James King

Thirty Years Of Farming – 2002 (Rounder)

Reviewed by Kevin Oliver

One of the best singers working in bluegrass today, James King sings it like he means it, in a pure mountain soul, Carter Stanley style. Though he wrote none of these songs, he owns all of them, in the way that any great singer can invest enough of himself in a performance to make it believable.

The song selection is diverse, but most of it holds together nicely, from the Fred Eaglesmith-penned title track to a pair of George Jones songs and one from Tom T. and Dixie Hall. It is the lesser known material that truly shines here, though. The plaintive, "Roy Lee," pays tribute to the great Clinch Mountain Boy Roy Lee Centers, while "Here Today and Gone Tomorrow," is a memorable tale of an old man on a bus trip who reminisces about his one and only lost love, then dies in the night.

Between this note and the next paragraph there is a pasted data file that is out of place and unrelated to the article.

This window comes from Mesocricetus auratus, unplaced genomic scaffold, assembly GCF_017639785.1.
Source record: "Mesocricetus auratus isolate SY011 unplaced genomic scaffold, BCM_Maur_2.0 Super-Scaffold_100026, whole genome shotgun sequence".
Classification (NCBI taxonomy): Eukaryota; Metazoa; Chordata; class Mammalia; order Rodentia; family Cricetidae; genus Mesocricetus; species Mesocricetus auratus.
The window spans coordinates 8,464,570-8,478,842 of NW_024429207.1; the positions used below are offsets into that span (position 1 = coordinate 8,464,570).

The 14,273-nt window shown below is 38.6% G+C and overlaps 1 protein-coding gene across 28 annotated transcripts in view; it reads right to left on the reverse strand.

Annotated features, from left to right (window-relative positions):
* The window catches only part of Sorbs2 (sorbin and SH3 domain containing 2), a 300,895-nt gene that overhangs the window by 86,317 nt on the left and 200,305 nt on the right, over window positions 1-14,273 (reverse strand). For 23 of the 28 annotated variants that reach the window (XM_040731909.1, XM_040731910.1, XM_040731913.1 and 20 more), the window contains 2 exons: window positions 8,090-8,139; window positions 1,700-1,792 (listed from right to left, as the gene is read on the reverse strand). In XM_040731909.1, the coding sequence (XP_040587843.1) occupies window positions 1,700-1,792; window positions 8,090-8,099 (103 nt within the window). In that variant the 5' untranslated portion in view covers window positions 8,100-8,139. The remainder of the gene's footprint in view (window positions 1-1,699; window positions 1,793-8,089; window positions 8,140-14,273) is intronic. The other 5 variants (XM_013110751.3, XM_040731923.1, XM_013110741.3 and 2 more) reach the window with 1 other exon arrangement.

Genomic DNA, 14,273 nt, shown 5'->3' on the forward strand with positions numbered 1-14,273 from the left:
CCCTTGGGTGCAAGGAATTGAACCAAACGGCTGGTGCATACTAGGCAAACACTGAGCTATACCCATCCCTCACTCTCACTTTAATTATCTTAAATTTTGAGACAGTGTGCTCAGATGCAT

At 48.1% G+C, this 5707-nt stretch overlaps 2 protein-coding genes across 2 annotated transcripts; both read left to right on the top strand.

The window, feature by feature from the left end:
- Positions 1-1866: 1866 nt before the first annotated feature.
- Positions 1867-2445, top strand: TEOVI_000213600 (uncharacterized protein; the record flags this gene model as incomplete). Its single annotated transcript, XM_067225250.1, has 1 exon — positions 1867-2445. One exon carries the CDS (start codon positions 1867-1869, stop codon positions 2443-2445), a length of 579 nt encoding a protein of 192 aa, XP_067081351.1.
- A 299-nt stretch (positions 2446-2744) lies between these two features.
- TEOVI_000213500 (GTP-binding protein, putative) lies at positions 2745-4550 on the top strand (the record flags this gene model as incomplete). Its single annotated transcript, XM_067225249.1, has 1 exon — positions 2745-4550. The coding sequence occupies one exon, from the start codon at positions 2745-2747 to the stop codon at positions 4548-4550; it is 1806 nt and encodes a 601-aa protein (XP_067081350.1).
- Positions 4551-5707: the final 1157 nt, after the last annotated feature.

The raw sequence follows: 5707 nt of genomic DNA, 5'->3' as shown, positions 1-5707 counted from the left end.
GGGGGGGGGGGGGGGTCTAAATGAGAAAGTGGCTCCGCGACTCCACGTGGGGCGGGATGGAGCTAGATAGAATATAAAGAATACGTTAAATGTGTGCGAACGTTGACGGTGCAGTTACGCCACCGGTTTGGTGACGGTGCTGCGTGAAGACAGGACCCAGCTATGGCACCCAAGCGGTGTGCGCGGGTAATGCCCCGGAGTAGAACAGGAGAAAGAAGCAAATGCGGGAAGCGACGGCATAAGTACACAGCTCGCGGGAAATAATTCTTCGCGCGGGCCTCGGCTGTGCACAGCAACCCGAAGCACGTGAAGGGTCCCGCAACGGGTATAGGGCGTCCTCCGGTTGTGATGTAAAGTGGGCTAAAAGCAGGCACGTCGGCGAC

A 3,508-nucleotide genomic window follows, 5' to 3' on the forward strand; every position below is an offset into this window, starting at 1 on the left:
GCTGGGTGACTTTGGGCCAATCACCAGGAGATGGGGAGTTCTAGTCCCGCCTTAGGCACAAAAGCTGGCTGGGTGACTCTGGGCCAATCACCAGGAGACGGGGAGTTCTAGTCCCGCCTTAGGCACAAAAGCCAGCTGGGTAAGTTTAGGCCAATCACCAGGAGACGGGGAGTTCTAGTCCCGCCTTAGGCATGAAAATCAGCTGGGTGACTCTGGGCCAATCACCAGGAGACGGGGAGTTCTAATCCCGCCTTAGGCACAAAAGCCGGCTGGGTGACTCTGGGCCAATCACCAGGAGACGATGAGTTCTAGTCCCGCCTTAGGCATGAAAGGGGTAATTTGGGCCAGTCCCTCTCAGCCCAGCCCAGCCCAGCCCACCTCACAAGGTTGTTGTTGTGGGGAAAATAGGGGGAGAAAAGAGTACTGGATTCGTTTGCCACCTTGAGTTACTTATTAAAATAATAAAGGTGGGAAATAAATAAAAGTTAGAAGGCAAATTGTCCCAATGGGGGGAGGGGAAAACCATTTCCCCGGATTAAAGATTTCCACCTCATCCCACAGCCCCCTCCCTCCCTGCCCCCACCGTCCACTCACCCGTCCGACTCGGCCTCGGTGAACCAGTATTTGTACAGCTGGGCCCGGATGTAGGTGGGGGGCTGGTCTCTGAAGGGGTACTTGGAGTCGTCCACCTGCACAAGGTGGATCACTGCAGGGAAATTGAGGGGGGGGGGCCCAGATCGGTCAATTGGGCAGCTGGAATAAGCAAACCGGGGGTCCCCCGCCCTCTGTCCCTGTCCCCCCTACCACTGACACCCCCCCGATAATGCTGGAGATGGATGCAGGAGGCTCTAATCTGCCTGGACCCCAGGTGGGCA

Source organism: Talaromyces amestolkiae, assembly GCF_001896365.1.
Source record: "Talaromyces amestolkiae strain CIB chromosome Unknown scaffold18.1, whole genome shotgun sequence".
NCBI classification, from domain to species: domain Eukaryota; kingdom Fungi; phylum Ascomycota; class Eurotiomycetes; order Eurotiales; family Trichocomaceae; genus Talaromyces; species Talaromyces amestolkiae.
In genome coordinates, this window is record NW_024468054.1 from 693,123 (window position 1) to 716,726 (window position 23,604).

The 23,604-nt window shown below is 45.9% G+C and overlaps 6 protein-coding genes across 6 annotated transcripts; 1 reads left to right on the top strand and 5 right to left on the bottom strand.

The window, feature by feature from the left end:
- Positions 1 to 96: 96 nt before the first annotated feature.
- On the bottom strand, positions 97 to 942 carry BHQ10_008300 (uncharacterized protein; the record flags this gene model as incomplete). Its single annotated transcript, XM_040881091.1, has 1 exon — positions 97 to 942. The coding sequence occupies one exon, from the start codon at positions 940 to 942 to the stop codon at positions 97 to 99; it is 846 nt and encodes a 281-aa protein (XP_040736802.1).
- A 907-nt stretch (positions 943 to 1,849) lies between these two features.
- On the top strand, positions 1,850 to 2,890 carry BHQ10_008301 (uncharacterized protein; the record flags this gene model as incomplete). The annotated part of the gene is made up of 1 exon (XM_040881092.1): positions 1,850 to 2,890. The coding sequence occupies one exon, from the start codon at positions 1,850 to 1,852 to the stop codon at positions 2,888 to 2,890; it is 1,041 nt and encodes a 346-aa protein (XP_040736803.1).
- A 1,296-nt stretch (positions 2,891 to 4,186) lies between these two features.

King's voice may be the centerpiece, but this arrangement of tunes are ably supported by his usual band of Kevin Prater, Joe Clark, Adam Pointdexter, and Owen Saunders. Prater in particular shines with his own vocal turn on Carl Story's "I Overlooked An Orchid." It is perhaps a measure of King's humility, or ability, that though he's primarily known as a singer, he steps back and gives a band member a turn.